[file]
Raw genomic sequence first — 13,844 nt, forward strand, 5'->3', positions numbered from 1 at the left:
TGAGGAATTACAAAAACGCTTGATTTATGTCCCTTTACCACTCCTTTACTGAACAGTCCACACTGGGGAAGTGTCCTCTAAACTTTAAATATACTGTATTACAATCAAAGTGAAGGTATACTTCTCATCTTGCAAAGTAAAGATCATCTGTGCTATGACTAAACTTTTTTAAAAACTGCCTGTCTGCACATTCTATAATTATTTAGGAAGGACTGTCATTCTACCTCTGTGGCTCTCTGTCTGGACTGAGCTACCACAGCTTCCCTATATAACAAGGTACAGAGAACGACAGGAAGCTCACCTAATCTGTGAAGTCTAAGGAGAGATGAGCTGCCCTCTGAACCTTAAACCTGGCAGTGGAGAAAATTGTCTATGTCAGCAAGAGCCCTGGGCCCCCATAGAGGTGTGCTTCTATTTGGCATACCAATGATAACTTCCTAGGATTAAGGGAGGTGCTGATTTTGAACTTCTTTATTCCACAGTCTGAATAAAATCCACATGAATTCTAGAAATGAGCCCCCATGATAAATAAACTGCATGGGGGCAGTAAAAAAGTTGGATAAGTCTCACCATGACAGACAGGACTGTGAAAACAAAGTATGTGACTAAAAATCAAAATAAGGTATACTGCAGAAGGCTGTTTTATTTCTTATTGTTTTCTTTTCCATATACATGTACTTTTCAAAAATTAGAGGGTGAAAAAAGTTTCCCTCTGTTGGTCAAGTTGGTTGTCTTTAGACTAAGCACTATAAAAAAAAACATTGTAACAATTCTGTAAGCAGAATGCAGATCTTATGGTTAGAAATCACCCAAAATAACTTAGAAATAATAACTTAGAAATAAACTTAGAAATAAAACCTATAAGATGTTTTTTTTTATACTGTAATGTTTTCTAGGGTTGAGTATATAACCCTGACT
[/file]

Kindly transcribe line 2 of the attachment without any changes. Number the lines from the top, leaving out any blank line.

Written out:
TGAGGAATTACAAAAACGCTTGATTTATGTCCCTTTACCACTCCTTTACTGAACAGTCCACACTGGGGAAGTGTCCTCTAAACTTTAAATATACTGTATTACAATCAAAGTGAAGGTATACTTCTCATCTTGCAAAGTAAAGATCATCTGTGCTATGACTAAACTTTTTTAAAAACTGCCTGTCTGCACATTCTATAATTATTTAGGAAGGACTGTCATTCTACCTCTGTGGCTCTCTGTCTGGACTGAGCTACCACAGCTTCCCTATATAACAAGGTACAGAGAACGACAGGAAGCTCACCTAATCTGTGAAGTCTAAGGAGAGATGAGCTGCCCTCTGAACCTTAAACCTGGCAGTGGAGAAAATTGTCTATGTCAGCAAGAGCCCTGGGCCCCCATAGAGGTGTGCTTCTATTTGGCATACCAATGATAACTTCCTAGGATTAAGGGAGGTGCTGATTTTGAACTTCTTTATTCCACAGTCTGAATAAAATCCACATGAATTCTAGAAATGAGCCCCCATGATAAATAAACTGCATGGGGGCAGTAAAAAAGTTGGATAAGTCTCACCATGACAGACAGGACTGTGAAAACAAAGTATGTGACTAAAAATCAAAATAAGGTATACTGCAGAAGGCTGTTTTATTTCTTATTGTTTTCTTTTCCATATACATGTACTTTTCAAAAATTAGAGGGTGAAAAAAGTTTCCCTCTGTTGGTCAAGTTGGTTGTCTTTAGACTAAGCACTATAAAAAAAAACATTGTAACAATTCTGTAAGCAGAATGCAGATCTTATGGTTAGAAATCACCCAAAATAACTTAGAAATAATAACTTAGAAATAAACTTAGAAATAAAACCTATAAGATGTTTTTTTTTATACTGTAATGTTTTCTAGGGTTGAGTATATAACCCTGACT